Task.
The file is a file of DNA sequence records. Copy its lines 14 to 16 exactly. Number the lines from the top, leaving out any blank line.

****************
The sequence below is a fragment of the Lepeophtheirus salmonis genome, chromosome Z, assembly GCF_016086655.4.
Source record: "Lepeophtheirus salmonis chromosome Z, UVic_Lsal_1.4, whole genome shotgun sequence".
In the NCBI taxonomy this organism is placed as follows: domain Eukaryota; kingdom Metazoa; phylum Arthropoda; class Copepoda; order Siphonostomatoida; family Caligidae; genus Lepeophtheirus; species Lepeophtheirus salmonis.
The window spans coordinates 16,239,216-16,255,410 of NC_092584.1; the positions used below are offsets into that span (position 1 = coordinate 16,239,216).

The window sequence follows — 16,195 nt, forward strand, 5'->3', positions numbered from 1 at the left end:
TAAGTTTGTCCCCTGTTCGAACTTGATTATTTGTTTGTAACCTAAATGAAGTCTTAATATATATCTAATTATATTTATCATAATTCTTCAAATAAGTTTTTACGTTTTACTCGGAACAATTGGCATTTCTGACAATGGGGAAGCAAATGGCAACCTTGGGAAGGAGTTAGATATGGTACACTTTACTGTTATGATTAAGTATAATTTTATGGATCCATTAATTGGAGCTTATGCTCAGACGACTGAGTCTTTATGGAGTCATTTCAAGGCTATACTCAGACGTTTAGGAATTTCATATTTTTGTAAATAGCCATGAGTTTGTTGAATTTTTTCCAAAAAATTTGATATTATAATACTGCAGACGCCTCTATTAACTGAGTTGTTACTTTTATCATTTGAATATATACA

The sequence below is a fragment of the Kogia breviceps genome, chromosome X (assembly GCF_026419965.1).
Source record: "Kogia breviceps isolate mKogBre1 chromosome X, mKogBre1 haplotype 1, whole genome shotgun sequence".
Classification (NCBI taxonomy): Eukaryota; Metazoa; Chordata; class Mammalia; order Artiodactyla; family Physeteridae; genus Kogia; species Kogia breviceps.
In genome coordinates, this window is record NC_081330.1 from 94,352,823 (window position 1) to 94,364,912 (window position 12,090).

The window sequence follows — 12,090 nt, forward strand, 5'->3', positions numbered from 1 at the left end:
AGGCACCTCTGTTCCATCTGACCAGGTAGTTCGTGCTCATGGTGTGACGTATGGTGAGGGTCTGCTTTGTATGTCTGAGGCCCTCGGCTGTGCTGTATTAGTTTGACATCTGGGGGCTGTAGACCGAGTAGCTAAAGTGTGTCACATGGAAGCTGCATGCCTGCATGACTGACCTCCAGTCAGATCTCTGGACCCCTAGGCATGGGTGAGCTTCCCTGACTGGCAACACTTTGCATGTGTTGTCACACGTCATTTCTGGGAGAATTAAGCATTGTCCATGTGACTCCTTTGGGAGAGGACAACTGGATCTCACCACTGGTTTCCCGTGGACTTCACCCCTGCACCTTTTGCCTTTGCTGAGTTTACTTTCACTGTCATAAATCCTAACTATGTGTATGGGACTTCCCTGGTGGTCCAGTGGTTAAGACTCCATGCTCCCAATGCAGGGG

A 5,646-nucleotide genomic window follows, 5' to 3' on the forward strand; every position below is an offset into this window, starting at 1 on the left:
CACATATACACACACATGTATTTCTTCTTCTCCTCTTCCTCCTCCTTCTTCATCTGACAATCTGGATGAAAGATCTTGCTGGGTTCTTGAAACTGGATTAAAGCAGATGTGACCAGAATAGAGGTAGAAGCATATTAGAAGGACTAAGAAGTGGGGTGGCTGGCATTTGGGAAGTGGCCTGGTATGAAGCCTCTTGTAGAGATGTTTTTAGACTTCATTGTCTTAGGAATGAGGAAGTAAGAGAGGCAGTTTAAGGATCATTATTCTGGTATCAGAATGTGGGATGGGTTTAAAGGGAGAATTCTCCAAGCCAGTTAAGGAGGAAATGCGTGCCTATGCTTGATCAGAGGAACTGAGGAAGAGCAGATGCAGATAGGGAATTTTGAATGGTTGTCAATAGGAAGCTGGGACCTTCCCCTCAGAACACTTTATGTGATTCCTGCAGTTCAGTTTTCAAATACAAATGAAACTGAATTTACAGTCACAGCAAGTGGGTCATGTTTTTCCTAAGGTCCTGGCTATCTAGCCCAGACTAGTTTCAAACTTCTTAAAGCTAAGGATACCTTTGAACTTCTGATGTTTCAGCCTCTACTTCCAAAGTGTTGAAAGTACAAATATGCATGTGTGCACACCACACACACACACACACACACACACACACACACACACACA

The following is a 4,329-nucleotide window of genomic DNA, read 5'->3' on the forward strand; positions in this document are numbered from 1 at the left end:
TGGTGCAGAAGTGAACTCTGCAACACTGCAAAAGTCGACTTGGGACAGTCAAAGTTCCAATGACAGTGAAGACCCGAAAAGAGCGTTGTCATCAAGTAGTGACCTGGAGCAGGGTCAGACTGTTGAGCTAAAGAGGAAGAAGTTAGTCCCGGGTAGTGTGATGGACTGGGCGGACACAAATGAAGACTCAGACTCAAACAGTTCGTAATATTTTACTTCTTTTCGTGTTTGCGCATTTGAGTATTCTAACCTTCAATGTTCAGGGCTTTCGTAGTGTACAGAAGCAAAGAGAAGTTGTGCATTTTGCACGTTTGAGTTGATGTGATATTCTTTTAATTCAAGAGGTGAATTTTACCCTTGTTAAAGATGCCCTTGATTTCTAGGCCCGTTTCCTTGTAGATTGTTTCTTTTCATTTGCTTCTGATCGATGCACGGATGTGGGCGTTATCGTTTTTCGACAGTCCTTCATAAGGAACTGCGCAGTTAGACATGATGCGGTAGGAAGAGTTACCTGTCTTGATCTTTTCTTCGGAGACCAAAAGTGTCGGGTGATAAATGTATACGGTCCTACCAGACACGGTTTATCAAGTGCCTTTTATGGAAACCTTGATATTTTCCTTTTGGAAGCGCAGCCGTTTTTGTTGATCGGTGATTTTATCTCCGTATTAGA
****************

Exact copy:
CACATATACACACACATGTATTTCTTCTTCTCCTCTTCCTCCTCCTTCTTCATCTGACAATCTGGATGAAAGATCTTGCTGGGTTCTTGAAACTGGATTAAAGCAGATGTGACCAGAATAGAGGTAGAAGCATATTAGAAGGACTAAGAAGTGGGGTGGCTGGCATTTGGGAAGTGGCCTGGTATGAAGCCTCTTGTAGAGATGTTTTTAGACTTCATTGTCTTAGGAATGAGGAAGTAAGAGAGGCAGTTTAAGGATCATTATTCTGGTATCAGAATGTGGGATGGGTTTAAAGGGAGAATTCTCCAAGCCAGTTAAGGAGGAAATGCGTGCCTATGCTTGATCAGAGGAACTGAGGAAGAGCAGATGCAGATAGGGAATTTTGAATGGTTGTCAATAGGAAGCTGGGACCTTCCCCTCAGAACACTTTATGTGATTCCTGCAGTTCAGTTTTCAAATACAAATGAAACTGAATTTACAGTCACAGCAAGTGGGTCATGTTTTTCCTAAGGTCCTGGCTATCTAGCCCAGACTAGTTTCAAACTTCTTAAAGCTAAGGATACCTTTGAACTTCTGATGTTTCAGCCTCTACTTCCAAAGTGTTGAAAGTACAAATATGCATGTGTGCACACCACACACACACACACACACACACACACACACACACACACA

The following is a 4,329-nucleotide window of genomic DNA, read 5'->3' on the forward strand; positions in this document are numbered from 1 at the left end:
TGGTGCAGAAGTGAACTCTGCAACACTGCAAAAGTCGACTTGGGACAGTCAAAGTTCCAATGACAGTGAAGACCCGAAAAGAGCGTTGTCATCAAGTAGTGACCTGGAGCAGGGTCAGACTGTTGAGCTAAAGAGGAAGAAGTTAGTCCCGGGTAGTGTGATGGACTGGGCGGACACAAATGAAGACTCAGACTCAAACAGTTCGTAATATTTTACTTCTTTTCGTGTTTGCGCATTTGAGTATTCTAACCTTCAATGTTCAGGGCTTTCGTAGTGTACAGAAGCAAAGAGAAGTTGTGCATTTTGCACGTTTGAGTTGATGTGATATTCTTTTAATTCAAGAGGTGAATTTTACCCTTGTTAAAGATGCCCTTGATTTCTAGGCCCGTTTCCTTGTAGATTGTTTCTTTTCATTTGCTTCTGATCGATGCACGGATGTGGGCGTTATCGTTTTTCGACAGTCCTTCATAAGGAACTGCGCAGTTAGACATGATGCGGTAGGAAGAGTTACCTGTCTTGATCTTTTCTTCGGAGACCAAAAGTGTCGGGTGATAAATGTATACGGTCCTACCAGACACGGTTTATCAAGTGCCTTTTATGGAAACCTTGATATTTTCCTTTTGGAAGCGCAGCCGTTTTTGTTGATCGGTGATTTTATCTCCGTATTAGA